HTC Evo View 4G (Import US)
We managed to snag ourselves a HTC Evo View 4G on import. Read our review to find out more about this all American Tablet PC.
By Chris Messenger | Published 16/08/2012
Amazingly fast 4G connection
Very portable 7.0 tablet
Great HTC sense software
Durable construction. Very sturdy
Awful microphone when using skype
Poor audio from speakers
Not running the latest version of Android
Magic pen may not come included
The Evo View’s audio quality is almost at the practical-joke-level of bad.
Newly released last September, the HTC Evo View is, in many respects, the new kid on the Tablet PC block. Lets see how it handles itself against the market’s heavy hitters by taking a look at what’s good and what’s not so good about it...
Actually, as it turns out, the HTC Evo is very similar inside to the HTC Flyer. Both have 32 GB hard drives, a whole Gigabyte of RAM and a 1.5 GHz processor. These are all fantastic specs, and they ensure that the Evo View will run as effectively as it predecessor, if not more so.
As with all Tablet PCs, storage space must be considered, and it is important to note that a Tablet PC is not an effective replacement for a desktop, so, whilst the Evo has less memory than some of the larger iPods, its function is entirely different. There is no point loading up any Tablet, even the Evo, with too many files.
At 196mm x 112mm x 13mm, the Evo View is small, and it is perfectly portable at a lightweight 425 g. This (along with HTC’s trademark long battery life) makes the Evo an ideal commuter’s Tablet.
Like the HTC Flyer, the Evo View runs Android 2.3.3, by far the most popular Tablet PC OS.
This review was first written in February of 2012, when the Evo View was a bit too pricey, these days, however, the price has dropped considerably and the Evo View can now be considered pretty good value for money.
Similarly to the Evo’s distant cousin, the Flyer, this Tablet boasts a truly exceptional display screen, at 7 inches across and with 1024 x 600 pixel resolution; the Evo can assure you that whatever you watch on its screen will look great. A terrific display is to be expected from the makers of the Flyer, however, so lets have a look at how the Evo differs from its famous cousin.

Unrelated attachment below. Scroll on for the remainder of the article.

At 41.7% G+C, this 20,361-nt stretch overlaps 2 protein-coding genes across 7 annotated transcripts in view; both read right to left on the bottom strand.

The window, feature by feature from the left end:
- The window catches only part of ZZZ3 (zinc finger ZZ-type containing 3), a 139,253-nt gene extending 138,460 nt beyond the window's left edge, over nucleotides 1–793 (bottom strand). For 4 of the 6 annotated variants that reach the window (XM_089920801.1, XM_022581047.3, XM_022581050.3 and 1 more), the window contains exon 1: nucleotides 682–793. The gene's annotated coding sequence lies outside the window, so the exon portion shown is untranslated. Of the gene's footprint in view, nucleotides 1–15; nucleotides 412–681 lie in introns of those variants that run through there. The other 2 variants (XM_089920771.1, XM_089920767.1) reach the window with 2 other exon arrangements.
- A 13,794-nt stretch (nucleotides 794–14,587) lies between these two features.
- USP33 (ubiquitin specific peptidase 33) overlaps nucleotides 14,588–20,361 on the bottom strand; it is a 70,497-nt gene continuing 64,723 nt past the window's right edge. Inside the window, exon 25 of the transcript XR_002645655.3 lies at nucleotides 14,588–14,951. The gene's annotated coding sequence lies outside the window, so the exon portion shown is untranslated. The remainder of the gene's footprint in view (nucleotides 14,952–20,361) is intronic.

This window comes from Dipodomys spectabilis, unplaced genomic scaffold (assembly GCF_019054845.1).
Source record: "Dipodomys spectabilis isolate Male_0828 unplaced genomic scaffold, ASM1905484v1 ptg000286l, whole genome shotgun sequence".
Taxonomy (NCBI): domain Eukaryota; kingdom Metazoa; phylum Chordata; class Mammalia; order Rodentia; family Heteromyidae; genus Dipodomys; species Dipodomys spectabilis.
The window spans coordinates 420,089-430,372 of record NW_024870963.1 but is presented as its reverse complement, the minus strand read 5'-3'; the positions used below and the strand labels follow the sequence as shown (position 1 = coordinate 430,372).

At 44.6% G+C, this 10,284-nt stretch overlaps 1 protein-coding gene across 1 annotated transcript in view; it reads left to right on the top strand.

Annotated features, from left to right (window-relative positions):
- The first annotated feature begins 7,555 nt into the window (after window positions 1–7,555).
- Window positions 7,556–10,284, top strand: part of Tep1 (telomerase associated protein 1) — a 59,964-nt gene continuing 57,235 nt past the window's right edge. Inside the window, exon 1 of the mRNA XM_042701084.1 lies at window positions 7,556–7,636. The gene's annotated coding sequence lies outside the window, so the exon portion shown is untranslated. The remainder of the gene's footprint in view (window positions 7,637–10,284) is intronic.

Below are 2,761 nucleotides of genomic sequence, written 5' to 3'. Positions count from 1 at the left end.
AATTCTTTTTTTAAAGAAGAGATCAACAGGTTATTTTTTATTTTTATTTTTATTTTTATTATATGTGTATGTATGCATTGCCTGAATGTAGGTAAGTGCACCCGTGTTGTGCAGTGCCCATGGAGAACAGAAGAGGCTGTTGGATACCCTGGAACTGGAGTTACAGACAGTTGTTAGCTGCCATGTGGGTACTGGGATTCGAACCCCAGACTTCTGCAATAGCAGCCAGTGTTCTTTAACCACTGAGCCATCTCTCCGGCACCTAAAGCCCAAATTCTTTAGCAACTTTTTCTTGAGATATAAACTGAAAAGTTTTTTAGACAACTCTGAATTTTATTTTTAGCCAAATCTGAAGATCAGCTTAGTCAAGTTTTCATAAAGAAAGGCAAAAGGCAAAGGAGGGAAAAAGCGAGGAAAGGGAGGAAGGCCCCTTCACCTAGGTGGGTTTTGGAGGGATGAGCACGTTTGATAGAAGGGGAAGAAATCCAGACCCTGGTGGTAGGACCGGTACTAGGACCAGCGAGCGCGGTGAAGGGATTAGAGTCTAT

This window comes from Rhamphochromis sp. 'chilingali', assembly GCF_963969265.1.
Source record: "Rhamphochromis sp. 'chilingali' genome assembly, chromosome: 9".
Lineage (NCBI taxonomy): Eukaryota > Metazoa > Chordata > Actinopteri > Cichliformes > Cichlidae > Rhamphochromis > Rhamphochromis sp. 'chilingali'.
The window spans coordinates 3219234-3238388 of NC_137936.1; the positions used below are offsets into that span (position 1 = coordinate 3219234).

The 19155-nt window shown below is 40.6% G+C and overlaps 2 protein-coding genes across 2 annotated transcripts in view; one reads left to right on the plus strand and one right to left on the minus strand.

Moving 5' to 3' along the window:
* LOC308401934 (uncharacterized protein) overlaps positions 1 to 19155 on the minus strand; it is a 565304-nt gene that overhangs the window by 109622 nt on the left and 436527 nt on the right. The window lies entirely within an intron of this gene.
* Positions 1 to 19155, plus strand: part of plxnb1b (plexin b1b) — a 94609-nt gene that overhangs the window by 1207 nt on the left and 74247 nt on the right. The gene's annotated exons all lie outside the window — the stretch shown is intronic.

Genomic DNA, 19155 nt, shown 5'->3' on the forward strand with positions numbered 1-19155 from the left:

The HTC Evo View has also made massive improvements to the Flyer’s camera, which was always the Flyer’s low point, so, although not equipped with the best camera on the market, the Evo can at least compete.
In addition to this, the Evo’s 4G is absolutely lightning fast, connecting extremely easily and with no problems whatsoever. The inclusion of HTC sense software (another innovation which works wonderfully on the Evo) is yet more evidence that HTC have taken on board complaints against the Flyer and dedicated every effort towards assuaging them.
Of course, even the Evo View isn’t perfect.
The Evo View is small, and it is perfectly portable at a lightweight 425 g. This (along with HTC’s trademark long battery life) makes the Evo an ideal commuter’s Tablet.
It seems that HTC may have closed a door (by fixing the bad camera quality of the Flyer) only to go out and leave a window open when it came to the audio. The Evo View’s audio quality is almost at the practical-joke-level of bad, while the microphone would be better if you bought a second hand karaoke machine on eBay and hooked that up instead. Such poor audio performance on an otherwise exceptional machine such as this is a blunder that will no doubt hurt the Evo’s sales in the months to come, though it may lead to a drop in price.
What Other Users Say
Upon its release, the response to the Evo View was generally positive. The best review I found online was posted on Engadget.com and was written by Dana Wollman. Despite being a popular choice, I have to admit that I cannot find this Tablet on Amazon any more. Either I’m missing it or it just isn’t there. However, it can be purchased from any number of other sites.
The Evo View is one of the best Tablet PCs on the market right now. HTC are certainly market leaders when it comes to the designing and manufacturing of Tablet PCs, but the nagging problems (bad camera on the Flyer, bad sound on the Evo) seem like enormous pitfalls when offset against the asking price of either machine.
The Evo is a faster Tablet that the Flyer, it runs more smoothly and connects to the Internet far more effectively, but away from all that, it is essentially the same machine. With the Flyer mercifully dropping down in price since the release of the Evo View, it seems timely to suggest looking into one of those instead if you’re looking to save a few pounds.
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